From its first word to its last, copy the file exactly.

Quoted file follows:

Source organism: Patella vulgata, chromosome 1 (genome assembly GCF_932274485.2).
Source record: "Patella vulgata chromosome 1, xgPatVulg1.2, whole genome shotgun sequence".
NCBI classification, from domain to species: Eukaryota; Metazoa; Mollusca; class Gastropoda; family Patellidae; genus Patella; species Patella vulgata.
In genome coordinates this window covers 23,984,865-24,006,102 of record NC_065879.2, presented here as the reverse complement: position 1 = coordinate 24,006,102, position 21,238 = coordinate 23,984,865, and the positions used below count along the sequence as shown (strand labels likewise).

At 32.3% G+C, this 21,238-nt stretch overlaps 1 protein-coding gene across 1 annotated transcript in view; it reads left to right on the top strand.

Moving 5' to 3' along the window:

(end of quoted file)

Source organism: Patella vulgata, chromosome 1 (genome assembly GCF_932274485.2).
Source record: "Patella vulgata chromosome 1, xgPatVulg1.2, whole genome shotgun sequence".
NCBI classification, from domain to species: Eukaryota; Metazoa; Mollusca; class Gastropoda; family Patellidae; genus Patella; species Patella vulgata.
In genome coordinates this window covers 23,984,865-24,006,102 of record NC_065879.2, presented here as the reverse complement: position 1 = coordinate 24,006,102, position 21,238 = coordinate 23,984,865, and the positions used below count along the sequence as shown (strand labels likewise).

At 32.3% G+C, this 21,238-nt stretch overlaps 1 protein-coding gene across 1 annotated transcript in view; it reads left to right on the top strand.

Moving 5' to 3' along the window: